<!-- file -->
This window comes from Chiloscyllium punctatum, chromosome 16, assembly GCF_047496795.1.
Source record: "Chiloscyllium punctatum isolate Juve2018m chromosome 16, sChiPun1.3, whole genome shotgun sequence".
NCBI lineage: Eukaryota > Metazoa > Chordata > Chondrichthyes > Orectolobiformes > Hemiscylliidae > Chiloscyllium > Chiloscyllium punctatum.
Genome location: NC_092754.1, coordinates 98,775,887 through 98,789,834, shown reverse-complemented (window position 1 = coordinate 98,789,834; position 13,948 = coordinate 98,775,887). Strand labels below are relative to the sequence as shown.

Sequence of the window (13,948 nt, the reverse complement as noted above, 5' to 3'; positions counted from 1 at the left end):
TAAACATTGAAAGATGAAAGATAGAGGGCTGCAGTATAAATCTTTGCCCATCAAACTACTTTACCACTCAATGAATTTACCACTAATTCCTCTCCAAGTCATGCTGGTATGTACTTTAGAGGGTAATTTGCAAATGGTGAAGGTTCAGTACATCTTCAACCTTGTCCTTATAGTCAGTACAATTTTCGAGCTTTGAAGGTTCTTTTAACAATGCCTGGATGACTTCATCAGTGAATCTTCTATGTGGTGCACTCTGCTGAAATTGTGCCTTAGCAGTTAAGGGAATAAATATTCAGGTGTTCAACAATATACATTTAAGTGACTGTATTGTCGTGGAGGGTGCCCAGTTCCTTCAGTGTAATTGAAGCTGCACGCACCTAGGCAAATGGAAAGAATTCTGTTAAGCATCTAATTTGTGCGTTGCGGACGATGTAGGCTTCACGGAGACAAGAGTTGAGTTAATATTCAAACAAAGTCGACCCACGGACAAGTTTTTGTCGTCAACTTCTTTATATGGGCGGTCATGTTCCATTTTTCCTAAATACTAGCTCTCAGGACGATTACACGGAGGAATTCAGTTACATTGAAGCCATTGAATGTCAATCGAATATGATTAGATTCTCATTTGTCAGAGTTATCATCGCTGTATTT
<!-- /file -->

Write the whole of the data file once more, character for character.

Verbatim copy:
This window comes from Chiloscyllium punctatum, chromosome 16, assembly GCF_047496795.1.
Source record: "Chiloscyllium punctatum isolate Juve2018m chromosome 16, sChiPun1.3, whole genome shotgun sequence".
NCBI lineage: Eukaryota > Metazoa > Chordata > Chondrichthyes > Orectolobiformes > Hemiscylliidae > Chiloscyllium > Chiloscyllium punctatum.
Genome location: NC_092754.1, coordinates 98,775,887 through 98,789,834, shown reverse-complemented (window position 1 = coordinate 98,789,834; position 13,948 = coordinate 98,775,887). Strand labels below are relative to the sequence as shown.

Sequence of the window (13,948 nt, the reverse complement as noted above, 5' to 3'; positions counted from 1 at the left end):
TAAACATTGAAAGATGAAAGATAGAGGGCTGCAGTATAAATCTTTGCCCATCAAACTACTTTACCACTCAATGAATTTACCACTAATTCCTCTCCAAGTCATGCTGGTATGTACTTTAGAGGGTAATTTGCAAATGGTGAAGGTTCAGTACATCTTCAACCTTGTCCTTATAGTCAGTACAATTTTCGAGCTTTGAAGGTTCTTTTAACAATGCCTGGATGACTTCATCAGTGAATCTTCTATGTGGTGCACTCTGCTGAAATTGTGCCTTAGCAGTTAAGGGAATAAATATTCAGGTGTTCAACAATATACATTTAAGTGACTGTATTGTCGTGGAGGGTGCCCAGTTCCTTCAGTGTAATTGAAGCTGCACGCACCTAGGCAAATGGAAAGAATTCTGTTAAGCATCTAATTTGTGCGTTGCGGACGATGTAGGCTTCACGGAGACAAGAGTTGAGTTAATATTCAAACAAAGTCGACCCACGGACAAGTTTTTGTCGTCAACTTCTTTATATGGGCGGTCATGTTCCATTTTTCCTAAATACTAGCTCTCAGGACGATTACACGGAGGAATTCAGTTACATTGAAGCCATTGAATGTCAATCGAATATGATTAGATTCTCATTTGTCAGAGTTATCATCGCTGTATTT